Saint Anthony’s College

The Franciscans first came to Galway in 1296 and founded the Abbey. In 1483, a school of advanced theology was instituted there. When the Cromwellians invaded the city, the friars were expelled. In 1657, the friary was destroyed and the church was turned into a courthouse — the present courthouse stands on the same site. In 1660, a new church was erected on the present site of the Abbey. There were 13 friars there in 1766, and eight years later a novitiate was opened here. The present friary was built or rebuilt in 1820, and the present church opened c1836. It was renovated in the 1970s and became the first Franciscan parish in 1971.

There are no remains of the original buildings, but there is an interesting collection of medieval tombstones in the present friary garden.

The rapid expansion of the Franciscan Province in the 1920s caused them to make better arrangements for students who attended UCG. In November 1930, the Visitator General reported that the Franciscans had been invited ‘Alla Universita Catolica di Galway’, and the following October it was decided to establish a student house where young Franciscans could live and continue their theological studies while taking a degree at UCG.

The building was constructed in Newcastle by James Stewart and Co, and when St Anthony’s College opened in the autumn of 1932, the pattern for intellectual formation was established; following a period of novitiate in Killarney, students would take a philosophy or arts degree at UCG before proceeding to Rome or Louvain for theological studies.

By the late 1930s, a growing number of friars were taking postgraduate studies at UCG, UCD, or Louvain in disciplines such as maths, philosophy, psychology, history, and Celtic studies. It was no surprise that an increasing number of Franciscans were appointed to academic posts in Irish universities, beginning in 1936 with the appointment of Felim O’Briain as professor of philosophy in UCG.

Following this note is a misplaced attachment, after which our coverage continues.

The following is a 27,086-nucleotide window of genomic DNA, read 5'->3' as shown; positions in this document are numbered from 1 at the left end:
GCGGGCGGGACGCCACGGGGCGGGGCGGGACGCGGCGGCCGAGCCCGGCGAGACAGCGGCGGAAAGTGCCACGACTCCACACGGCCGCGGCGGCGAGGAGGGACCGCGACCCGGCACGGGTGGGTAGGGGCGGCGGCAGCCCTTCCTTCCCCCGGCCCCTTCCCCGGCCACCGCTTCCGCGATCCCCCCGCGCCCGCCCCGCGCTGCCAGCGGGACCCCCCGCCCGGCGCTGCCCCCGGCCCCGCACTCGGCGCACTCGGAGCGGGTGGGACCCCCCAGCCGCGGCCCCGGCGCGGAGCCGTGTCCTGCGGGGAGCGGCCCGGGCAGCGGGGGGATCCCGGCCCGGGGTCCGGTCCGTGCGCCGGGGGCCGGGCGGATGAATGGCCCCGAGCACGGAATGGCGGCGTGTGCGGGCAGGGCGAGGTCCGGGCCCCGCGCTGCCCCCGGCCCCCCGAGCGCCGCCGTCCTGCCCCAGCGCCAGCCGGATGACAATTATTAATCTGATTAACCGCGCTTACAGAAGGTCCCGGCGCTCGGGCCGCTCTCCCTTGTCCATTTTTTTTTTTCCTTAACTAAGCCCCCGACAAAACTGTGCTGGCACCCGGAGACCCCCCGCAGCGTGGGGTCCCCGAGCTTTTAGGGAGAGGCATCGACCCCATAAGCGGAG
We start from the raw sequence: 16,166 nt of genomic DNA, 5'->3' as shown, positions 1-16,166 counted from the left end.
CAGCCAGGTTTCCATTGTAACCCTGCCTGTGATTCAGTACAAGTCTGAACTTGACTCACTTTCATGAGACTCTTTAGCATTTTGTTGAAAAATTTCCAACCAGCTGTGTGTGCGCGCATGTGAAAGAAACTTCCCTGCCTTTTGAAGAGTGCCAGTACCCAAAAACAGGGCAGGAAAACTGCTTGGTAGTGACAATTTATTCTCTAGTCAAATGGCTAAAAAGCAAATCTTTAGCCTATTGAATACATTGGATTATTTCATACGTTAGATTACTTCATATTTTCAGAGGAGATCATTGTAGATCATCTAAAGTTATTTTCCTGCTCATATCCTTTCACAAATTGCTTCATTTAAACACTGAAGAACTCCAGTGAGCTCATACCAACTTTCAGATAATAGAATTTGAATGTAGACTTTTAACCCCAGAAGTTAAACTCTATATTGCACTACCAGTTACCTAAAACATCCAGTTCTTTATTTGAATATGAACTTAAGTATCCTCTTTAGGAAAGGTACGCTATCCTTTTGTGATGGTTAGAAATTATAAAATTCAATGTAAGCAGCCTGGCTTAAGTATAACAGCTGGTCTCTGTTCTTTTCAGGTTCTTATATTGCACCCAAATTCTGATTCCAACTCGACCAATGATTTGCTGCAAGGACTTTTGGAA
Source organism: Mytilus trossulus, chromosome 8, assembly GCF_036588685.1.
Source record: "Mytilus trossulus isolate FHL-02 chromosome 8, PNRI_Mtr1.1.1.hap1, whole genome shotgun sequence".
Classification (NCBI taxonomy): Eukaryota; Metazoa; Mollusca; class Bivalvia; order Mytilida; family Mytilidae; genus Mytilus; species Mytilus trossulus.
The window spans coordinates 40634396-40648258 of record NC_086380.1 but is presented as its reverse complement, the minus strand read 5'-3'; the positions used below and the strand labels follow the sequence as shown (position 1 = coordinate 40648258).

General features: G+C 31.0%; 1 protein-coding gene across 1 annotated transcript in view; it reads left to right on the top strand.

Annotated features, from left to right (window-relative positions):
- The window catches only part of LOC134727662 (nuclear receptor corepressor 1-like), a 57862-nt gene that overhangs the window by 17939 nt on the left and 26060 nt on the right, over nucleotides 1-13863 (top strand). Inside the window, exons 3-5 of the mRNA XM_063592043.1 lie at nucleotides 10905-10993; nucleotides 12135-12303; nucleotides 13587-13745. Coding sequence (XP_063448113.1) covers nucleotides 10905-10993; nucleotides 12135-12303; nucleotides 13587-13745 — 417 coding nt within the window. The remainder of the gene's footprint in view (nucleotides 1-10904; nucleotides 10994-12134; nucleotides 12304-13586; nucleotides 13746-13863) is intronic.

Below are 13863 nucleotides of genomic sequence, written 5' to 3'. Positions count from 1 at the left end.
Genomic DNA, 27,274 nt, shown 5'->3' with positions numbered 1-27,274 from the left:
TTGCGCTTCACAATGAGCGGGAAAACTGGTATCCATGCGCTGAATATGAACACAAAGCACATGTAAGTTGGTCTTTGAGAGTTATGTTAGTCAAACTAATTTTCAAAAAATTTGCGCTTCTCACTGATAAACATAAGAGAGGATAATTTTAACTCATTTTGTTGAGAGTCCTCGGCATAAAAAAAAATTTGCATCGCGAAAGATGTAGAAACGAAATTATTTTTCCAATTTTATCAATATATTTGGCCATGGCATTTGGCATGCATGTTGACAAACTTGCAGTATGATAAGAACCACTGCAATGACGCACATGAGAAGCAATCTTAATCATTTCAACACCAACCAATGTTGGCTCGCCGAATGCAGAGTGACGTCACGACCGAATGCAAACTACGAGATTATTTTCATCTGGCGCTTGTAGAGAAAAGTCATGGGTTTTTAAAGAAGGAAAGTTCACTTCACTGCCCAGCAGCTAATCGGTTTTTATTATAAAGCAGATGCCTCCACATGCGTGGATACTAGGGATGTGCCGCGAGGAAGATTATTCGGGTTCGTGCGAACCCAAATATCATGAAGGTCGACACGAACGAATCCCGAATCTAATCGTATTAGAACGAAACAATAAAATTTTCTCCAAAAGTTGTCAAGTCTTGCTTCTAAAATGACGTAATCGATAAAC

A new wing was added to St Anthony’s in 1941 caused by the closure of the college in Louvain and the impossibility of getting students to Rome during the war. In July, 1942, ordinations took place in St Anthony’s.

A significant number of students took degrees in Celtic studies and Irish history in UCG with distinction, and within a short space of time, Irish Franciscans had established their tradition of scholarship in Irish history, language, and culture.

During the 1980s, the order withdrew from St Anthony’s and the building is today part of the economics department of UCG.

Speaking of UCG (sorry, NUIG ), the Special Collections Library there is organising a seminar to celebrate the 300th anniversary of the noted Galway historian Roderick O’Flaherty. It will take place in Room G011 in the Hardiman Building from 2pm to 5pm on Monday next, April 9. The speakers are Dr Bernadette Cunningham and an tOllamh Nollaig Ó Muraíle and all are welcome.


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